Central Garden

Posted in Behind the Scenes, Gardens and Architecture, Getty Center, J. Paul Getty Museum

Ladybugs on the Lam!

Grounds and Gardens supervisor Michael DeHart with ladybugs

Artist Hirokazu Kosaka’s much anticipated presentation of “Kalpa” on January 20 at the Getty Center was an experimental performance spectacular, featuring hundreds of spools of thread being pulled in the mouths of Butoh dancers, and a shining spotlight that illuminated… More»

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Posted in Architecture and Design, Behind the Scenes, Prints and Drawings

The Oakes Brothers’ Final Week at the Getty

Trevor Oakes completes the final panels of his drawing of the Getty’s Central Garden

Ryan and Trevor Oakes are close to completing their three-week drawing project, in which they’ve been rendering the Getty Center and Central Garden exactly as the human eye views it. Their last day here is this Saturday, December 24. Their… More»

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Posted in Architecture and Design, Behind the Scenes, Gardens and Architecture, Getty Center, Prints and Drawings

Double Draw: The Oakes Brothers at the Getty

The Oakes Brothers sketch in the Central Garden at the Getty Center

Twin brothers and artists Ryan and Trevor Oakes have similar interests, which isn’t really unusual for twins. However, the brothers have taken their mutual fascination with vision, light, space, and depth to a whole new level, and have built their… More»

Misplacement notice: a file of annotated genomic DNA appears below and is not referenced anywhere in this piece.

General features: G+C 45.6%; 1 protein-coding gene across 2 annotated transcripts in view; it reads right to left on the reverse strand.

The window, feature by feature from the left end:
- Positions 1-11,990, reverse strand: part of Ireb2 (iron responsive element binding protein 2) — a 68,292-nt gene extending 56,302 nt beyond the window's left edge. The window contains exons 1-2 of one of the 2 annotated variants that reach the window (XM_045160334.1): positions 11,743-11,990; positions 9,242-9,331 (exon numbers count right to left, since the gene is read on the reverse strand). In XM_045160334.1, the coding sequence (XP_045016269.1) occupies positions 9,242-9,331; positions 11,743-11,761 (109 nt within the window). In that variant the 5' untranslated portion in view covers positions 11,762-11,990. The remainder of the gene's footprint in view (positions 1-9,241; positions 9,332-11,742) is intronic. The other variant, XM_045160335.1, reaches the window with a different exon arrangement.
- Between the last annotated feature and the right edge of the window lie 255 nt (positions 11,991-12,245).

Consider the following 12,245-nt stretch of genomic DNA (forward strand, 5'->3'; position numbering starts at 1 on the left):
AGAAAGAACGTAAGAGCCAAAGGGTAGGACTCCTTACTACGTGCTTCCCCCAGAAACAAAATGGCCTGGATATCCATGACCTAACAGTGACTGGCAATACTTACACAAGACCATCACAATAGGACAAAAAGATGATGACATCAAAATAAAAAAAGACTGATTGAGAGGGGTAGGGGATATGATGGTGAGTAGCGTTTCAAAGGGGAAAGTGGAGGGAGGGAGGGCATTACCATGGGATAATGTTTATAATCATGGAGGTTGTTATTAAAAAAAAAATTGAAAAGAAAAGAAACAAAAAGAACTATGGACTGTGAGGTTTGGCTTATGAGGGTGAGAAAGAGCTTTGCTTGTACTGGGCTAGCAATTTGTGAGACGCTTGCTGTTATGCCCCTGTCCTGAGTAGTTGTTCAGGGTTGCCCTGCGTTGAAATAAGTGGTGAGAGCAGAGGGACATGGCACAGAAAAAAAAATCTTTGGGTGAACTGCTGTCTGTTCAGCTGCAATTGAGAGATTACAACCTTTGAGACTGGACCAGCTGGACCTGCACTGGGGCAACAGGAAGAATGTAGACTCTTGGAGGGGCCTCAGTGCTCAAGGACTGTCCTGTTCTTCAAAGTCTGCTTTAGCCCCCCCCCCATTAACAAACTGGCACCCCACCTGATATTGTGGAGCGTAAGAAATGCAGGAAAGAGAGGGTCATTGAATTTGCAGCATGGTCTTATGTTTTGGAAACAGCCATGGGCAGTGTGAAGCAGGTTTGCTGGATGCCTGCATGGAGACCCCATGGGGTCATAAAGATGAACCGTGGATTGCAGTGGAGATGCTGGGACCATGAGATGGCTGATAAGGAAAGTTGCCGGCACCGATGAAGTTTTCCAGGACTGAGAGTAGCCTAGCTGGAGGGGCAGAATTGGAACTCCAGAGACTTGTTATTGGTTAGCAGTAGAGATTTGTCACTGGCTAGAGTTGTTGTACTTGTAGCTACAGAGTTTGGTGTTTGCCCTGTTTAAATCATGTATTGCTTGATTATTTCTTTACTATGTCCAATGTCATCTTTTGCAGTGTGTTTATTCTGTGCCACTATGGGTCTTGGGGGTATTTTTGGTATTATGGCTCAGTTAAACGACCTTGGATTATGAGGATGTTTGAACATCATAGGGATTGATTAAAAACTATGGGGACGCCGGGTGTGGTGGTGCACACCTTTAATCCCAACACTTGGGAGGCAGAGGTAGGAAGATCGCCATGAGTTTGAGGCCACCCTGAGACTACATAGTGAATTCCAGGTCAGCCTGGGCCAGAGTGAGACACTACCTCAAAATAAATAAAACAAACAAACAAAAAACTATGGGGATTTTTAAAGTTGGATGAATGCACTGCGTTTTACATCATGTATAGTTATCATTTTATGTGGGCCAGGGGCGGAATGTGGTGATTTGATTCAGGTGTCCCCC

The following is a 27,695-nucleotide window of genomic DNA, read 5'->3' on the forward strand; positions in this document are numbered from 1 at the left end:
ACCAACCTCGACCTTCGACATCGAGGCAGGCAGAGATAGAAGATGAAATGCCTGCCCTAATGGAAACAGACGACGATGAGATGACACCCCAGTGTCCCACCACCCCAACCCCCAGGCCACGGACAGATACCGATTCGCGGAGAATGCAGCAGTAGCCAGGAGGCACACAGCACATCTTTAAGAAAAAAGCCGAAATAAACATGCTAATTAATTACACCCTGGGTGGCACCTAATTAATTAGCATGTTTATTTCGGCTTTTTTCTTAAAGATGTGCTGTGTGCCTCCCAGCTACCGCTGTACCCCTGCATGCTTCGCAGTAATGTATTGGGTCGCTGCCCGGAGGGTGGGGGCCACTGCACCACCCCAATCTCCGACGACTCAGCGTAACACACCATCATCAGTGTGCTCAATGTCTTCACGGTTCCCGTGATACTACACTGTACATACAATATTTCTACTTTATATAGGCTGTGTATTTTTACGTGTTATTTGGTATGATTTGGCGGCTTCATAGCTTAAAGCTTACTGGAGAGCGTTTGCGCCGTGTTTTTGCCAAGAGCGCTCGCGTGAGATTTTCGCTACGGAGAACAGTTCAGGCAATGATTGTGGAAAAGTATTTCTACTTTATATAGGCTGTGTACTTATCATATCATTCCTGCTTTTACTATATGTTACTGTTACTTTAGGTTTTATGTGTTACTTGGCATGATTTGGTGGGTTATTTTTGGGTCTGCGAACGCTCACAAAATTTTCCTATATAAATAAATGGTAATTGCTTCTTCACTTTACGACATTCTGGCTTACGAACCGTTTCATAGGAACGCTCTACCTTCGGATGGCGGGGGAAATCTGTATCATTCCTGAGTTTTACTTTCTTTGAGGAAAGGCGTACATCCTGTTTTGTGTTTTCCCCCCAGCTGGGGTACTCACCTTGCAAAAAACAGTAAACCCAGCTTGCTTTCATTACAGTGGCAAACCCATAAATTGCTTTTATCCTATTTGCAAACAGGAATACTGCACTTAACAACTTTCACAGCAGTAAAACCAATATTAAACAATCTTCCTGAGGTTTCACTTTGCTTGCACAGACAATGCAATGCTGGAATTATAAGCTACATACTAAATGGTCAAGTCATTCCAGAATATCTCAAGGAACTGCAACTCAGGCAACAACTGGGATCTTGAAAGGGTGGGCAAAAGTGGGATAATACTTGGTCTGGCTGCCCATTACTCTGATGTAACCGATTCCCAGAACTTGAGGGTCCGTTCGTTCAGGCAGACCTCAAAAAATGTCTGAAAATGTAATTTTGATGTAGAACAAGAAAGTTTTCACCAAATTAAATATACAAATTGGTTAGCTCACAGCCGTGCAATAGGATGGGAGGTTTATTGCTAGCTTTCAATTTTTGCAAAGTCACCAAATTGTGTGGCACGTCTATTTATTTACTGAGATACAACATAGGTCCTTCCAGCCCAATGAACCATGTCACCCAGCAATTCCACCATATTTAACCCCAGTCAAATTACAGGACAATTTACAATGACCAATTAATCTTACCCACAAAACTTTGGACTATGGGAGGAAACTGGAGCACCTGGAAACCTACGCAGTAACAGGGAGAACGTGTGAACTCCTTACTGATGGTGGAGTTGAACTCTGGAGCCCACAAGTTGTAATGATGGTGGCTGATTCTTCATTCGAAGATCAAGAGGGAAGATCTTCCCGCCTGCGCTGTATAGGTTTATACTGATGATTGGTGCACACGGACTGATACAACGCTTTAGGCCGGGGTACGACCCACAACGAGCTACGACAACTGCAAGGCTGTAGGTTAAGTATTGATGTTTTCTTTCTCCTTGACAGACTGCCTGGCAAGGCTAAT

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Posted in Behind the Scenes, Gardens and Architecture, Getty Center

Change: Collecting Coins at the Getty Museum

collecting_coins

You close your eyes, make a wish, and throw a coin in a fountain. This scene isn’t uncommon here at the Getty. Last year, some $1,649.03 worth of coins were collected from the Azalea Pool in the Central Garden, contributed… More»

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Posted in Gardens and Architecture, Getty Center

Winter in the Central Garden

Foliage of Eschscholzia california in the rain in the Central Garden at the Getty Center

The Getty’s outdoor spaces are never more beautiful than in the colder months. More»

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Posted in Gardens and Architecture, Getty Center

You Asked, We Answered: The Mystery Plant Is…

Spanish flag in the Central Garden at the Getty Center - close-up of foliage

“What’s that?” is a common question in the Central Garden, a place full of exotic and curious plants. “James Cameron must have come here when he was dreaming up Avatar,” I recently overheard a visitor say while pointing to some… More»

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Posted in Getty Center, Photographs, Film, and Video

Photographic Magic with the Diana Camera

Diana camera

Photographer April Rocha sent us an excited e-mail a while ago, sharing her enthusiasm for the Diana camera, which she noticed was available at the Museum Store at the Getty Center. We asked her to tell us more, and she… More»

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Posted in Gardens and Architecture, Getty Center, Getty Villa, Photographs, Film, and Video

Favorite Garden Photos from Our Flickr Group

Allium going to seed in the Central Garden by Juan Madrigal
Allium going to seed in the Central Garden by Juan Madrigal

Last week we asked you to post photos of the Getty gardens to our Flickr group for National Public Gardens Day, and you responded! On the group, which launched earlier this year, you can find fantastic uses of perspective, color,… More»

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Posted in Gardens and Architecture, Getty Center, Getty Villa